A 73-year-old taxi driver caused a two car pile-up after she drove the wrong way onto a dual carriageway in South Devon.

Louise Keay was confused by an unfamiliar road layout as she joined the A380 Expressway near Kingskerswell and headed North towards Newton Abbot on the Southbound carriageway.

She panicked when she realised her mistake and tried to drive onto the verge next to the central reservation but had a near miss with another taxi which was carrying three passengers in the opposite direction.

The taxi had to veer off to avoid a head-on collision and crashed into a third car which was damaged as it was hit, causing minor whiplash injuries to that driver’s neck.

Keay, who has a clean driving record dating back to when she passed her test in 1969, had a part time job as a taxi driver and only earned £50 to £70 a week by taking elderly people to hospital appointments.

She is a grandmother who suffers from arthritis and will struggle to get around after she was banned from driving for a year.

Keay, of Marldon, near Paignton, admitted dangerous driving and was fined £250 with £340 costs by Judge Anna Richardson at Exeter Crown Court, where she was also disqualified for 12 months and ordered to take an extended retest.

She told her: 'You travelled down a road which was clearly marked with a No Entry sign onto the A380 dual carriageway when you should have been travelling in the opposite direction.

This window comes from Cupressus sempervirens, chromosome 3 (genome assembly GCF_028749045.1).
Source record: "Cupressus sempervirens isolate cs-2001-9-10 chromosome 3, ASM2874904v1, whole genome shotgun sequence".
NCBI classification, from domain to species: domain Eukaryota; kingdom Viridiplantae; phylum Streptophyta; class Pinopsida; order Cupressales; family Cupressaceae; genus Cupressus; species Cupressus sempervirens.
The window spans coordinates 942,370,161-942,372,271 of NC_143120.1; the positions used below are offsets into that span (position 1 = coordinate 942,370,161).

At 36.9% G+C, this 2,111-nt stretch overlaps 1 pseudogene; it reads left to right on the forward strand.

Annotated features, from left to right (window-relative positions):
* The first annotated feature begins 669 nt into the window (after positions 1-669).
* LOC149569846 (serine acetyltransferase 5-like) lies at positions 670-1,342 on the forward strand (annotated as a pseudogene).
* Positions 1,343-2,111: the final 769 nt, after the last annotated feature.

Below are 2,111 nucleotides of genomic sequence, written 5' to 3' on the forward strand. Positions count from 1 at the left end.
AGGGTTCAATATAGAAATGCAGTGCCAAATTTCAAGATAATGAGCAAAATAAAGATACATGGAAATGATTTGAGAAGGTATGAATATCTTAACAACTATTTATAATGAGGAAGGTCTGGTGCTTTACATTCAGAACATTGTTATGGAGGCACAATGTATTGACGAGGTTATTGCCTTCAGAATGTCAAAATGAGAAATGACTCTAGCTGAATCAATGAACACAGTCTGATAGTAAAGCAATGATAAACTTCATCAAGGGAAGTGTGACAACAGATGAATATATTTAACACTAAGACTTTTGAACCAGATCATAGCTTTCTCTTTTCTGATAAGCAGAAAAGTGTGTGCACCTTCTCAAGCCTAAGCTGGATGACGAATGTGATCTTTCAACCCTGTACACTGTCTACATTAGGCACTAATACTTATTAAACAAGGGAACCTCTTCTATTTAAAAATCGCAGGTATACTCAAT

'You panicked and instead of pulling over and stopping, you pulled onto the central reservation as far as you could and continued to drive.'

Mr Herc Ashworth, prosecuting, said the accident on the dual carriageway happened shortly after Keay’ Skoda Octavia taxi joined it in the wrong direction at 7.03 pm on March 11 this year.

A Kia taxi containing a driver and three passengers saw Keay approaching them and took evasive action which led to the car hitting a Vauxhall Corsa. Both vehicles were damaged but the only injury was to the Corsa driver’s neck, but no treatment other than Ibuprofen was needed.

Keay told police she panicked when she joined the road from Riviera Way and realised she was in the wrong carriageway but thought it was safer to carry on than to stop.

Mr Ashworth said: 'This was obviously a highly dangerous manoeuvre but clearly was a genuine, if very bad, mistake.'

Mr Paul Dentith, defending, said the inevitable driving ban will be the greatest punishment because Keay suffers from arthritis and lives in a hilly and isolated area where it will be difficult to get to shops and services.

She will not be able to carry on her work in which she helped other people by taking them shopping or to hospital.